UNITED STATES DISTRICT COURT FOR THE DISTRICT OF COLUMBIA
June 27, 2007
MICHAEL TRUPEI, PLAINTIFF,
UNITED STATES DEPARTMENT OF THE NAVY, DEFENDANT.
The opinion of the court was delivered by: Paul L. Friedman United States District Judge
In this action brought under the Freedom of Information Act ("FOIA"), 5 U.S.C. § 552, plaintiff challenges the Department of the Navy's failure to produce the "oath of office" and "appointment affidavit" for Special Agent Kevin M. Ashcroft that he requested by letter of March 2, 2004, and Ashcroft's "letter of appointment" that he requested by letter of June 10, 2005. Defendant moves for summary judgment. Upon consideration of the parties' submissions and the entire record, the Court will grant defendant's motion and enter judgment accordingly.
Defendant's Statement of Material Facts [Dkt. No. 15-5], supported by the Declarations of Stephen Armstrong ("Armstrong Decl.") and Robert L. Woods ("Woods Decl."), is substantially undisputed. In response to each of plaintiff's requests, Armstrong conducted a manual search of Ashcroft's "Official Personnel File ("OPF")." Armstrong Decl. ¶¶ 4-6. Armstrong conducted a third manual search of the same file in August 2006, during the course of this litigation. Id. ¶ 8. None of the searches yielded responsive records.
Summary judgment shall be granted if the pleadings, depositions, answers to interrogatories and admissions on file, together with the affidavits or declarations, if any, demonstrate that there is no genuine issue as to any material fact and that the moving party is entitled to judgment as a matter of law. See Rule 56(c), Fed. R. Civ. P. In a FOIA action, the Court may award summary judgment to an agency solely on the basis of information provided in affidavits or declarations when the affidavits or declarations describe "the justifications for nondisclosure with reasonably specific detail . . . and are not controverted by either contrary evidence in the record nor by evidence of agency bad faith." Military Audit Project v. Casey, 656 F.2d 724, 738 (D.C. Cir. 1981);see also Vaughn v. Rosen, 484 F.2d 820, 826 (D.C. Cir. 1973), cert. denied, 415 U.S. 977 (1974).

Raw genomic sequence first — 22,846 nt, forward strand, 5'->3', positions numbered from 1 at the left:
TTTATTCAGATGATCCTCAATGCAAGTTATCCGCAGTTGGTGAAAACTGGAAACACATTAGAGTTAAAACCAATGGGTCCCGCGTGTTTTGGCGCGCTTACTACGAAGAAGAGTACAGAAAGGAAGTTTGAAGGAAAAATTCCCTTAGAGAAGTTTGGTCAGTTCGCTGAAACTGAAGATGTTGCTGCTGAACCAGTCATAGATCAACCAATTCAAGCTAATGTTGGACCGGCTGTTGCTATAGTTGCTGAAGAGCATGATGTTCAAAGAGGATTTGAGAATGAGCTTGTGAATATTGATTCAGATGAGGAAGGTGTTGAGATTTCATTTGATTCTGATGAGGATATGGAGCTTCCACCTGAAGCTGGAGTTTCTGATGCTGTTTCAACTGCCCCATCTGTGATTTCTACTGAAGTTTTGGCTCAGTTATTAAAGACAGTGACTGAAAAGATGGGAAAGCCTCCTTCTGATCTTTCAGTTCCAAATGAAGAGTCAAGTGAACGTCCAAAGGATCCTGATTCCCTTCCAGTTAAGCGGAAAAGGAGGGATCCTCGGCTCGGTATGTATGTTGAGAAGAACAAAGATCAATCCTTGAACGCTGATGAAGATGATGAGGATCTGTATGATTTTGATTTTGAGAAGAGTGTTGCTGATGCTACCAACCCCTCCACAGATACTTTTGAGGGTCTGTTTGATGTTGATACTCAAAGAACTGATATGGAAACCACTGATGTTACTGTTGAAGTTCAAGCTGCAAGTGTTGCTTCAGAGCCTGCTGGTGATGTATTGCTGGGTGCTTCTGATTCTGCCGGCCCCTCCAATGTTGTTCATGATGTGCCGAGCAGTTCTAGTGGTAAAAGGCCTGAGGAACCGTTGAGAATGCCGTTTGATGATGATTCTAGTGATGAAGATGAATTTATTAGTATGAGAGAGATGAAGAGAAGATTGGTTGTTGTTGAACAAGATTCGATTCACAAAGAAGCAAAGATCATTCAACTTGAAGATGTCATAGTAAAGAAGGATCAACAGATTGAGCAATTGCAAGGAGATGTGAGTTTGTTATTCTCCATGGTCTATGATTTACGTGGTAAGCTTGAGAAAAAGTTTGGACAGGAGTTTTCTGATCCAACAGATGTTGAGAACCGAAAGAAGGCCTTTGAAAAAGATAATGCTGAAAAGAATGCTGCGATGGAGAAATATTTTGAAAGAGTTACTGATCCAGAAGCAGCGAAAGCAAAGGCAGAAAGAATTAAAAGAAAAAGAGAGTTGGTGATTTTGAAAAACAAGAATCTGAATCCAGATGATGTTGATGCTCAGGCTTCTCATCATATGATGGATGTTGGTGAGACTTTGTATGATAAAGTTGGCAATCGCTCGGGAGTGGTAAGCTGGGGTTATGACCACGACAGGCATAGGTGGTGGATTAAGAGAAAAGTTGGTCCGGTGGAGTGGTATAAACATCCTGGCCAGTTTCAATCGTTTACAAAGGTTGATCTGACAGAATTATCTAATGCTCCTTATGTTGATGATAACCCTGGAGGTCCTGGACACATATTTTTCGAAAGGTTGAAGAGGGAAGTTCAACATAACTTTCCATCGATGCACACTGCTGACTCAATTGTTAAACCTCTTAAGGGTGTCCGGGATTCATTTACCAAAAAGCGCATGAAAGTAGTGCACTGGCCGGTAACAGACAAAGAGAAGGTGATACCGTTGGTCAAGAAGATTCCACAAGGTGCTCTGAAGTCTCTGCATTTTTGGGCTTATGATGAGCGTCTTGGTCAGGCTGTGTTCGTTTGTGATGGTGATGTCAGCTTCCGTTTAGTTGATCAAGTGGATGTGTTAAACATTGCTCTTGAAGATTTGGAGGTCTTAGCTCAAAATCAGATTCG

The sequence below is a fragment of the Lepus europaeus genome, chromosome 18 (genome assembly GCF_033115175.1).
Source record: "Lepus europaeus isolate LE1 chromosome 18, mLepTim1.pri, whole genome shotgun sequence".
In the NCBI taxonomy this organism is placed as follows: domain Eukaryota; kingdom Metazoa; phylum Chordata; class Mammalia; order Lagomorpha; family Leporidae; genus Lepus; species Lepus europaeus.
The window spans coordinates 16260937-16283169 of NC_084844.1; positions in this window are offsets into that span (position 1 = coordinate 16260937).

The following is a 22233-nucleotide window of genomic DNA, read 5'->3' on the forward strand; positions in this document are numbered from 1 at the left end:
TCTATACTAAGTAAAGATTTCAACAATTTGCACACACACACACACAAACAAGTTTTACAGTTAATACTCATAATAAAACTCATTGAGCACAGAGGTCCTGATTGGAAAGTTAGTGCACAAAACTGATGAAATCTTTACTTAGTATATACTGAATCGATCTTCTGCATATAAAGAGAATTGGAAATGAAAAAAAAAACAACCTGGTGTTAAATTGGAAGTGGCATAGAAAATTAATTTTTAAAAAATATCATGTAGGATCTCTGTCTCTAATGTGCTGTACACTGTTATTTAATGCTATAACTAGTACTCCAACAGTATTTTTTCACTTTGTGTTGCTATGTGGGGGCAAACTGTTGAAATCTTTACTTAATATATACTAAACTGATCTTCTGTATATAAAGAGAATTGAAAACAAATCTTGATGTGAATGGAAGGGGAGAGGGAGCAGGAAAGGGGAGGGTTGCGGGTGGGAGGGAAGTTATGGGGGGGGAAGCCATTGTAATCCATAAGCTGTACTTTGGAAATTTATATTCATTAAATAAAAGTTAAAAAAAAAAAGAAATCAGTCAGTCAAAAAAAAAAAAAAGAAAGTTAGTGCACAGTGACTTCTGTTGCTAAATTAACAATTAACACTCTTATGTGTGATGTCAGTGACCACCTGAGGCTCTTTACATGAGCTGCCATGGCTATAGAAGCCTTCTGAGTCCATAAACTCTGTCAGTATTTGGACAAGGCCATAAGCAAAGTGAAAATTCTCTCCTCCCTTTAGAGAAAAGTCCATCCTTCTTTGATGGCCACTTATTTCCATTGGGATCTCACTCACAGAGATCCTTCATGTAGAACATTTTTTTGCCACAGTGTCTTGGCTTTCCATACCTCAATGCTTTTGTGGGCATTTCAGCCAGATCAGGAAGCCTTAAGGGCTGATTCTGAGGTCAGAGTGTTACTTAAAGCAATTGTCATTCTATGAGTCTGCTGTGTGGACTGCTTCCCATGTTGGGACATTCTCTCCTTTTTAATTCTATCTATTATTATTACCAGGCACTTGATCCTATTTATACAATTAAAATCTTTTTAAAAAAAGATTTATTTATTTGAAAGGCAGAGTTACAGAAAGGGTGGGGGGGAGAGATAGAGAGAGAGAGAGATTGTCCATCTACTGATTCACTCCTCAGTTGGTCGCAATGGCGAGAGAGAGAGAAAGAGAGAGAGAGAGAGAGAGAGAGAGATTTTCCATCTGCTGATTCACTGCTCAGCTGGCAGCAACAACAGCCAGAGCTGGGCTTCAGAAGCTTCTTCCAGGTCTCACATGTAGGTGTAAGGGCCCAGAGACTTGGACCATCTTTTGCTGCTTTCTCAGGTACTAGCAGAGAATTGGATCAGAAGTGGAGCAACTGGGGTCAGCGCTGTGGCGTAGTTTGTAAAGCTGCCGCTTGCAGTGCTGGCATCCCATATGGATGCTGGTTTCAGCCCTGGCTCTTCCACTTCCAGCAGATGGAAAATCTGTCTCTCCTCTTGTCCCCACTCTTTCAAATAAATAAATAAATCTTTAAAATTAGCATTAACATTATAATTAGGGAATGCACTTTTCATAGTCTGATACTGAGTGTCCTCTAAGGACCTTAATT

The Court's jurisdiction under the FOIA extends only to claims arising from the improper withholding of agency records. McGehee v. CIA, 697 F.2d 1095, 1105 (D.C. Cir. 1983) (quoting Kissinger v. Reporters Committee for Freedom of the Press, 445 U.S. 136, 150 (1980)). An agency is required to produce only those records in its custody and control at the time of the FOIA request. Id., 697 F.2d at 1110. When, as here, responsive records are not located, the Court must determine whether the agency conducted an adequate search for records. A search is adequate if the agency demonstrates "beyond material doubt  that it has conducted a search reasonably calculated to uncover all relevant documents." Weisberg v. U.S. Dep't of Justice, 705 F.2d 1344, 1351 (D.C. Cir. 1983); see Valencia-Lucena v. U.S. Coast Guard, 180 F.3d 321, 325-26 (D.C. Cir. 1999); Blanton v. U.S. Dep't of Justice, 63 F. Supp.2d 35, 40-41 (D.D.C. 1999). "Once the agency has shown that its search was reasonable, the burden shifts to [plaintiff] to rebut [defendant's] evidence by a showing that the search was not conducted in good faith." Moore v. Aspin, 916 F. Supp. 32, 35 (D.D.C. 1996) (citing Miller v. U.S. Dep't of State, 779 F.2d 1378, 1383 (8th Cir. 1985)). Summary judgment is inappropriate "if a review of the record raises substantial doubt" about the adequacy of the search. Valencia-Lucena v. U.S. Coast Guard, 180 F.3d at 326 (citing Founding Church of Scientology v. National Security Agency, 610 F.2d 824, 837 (D.C. Cir. 1979)).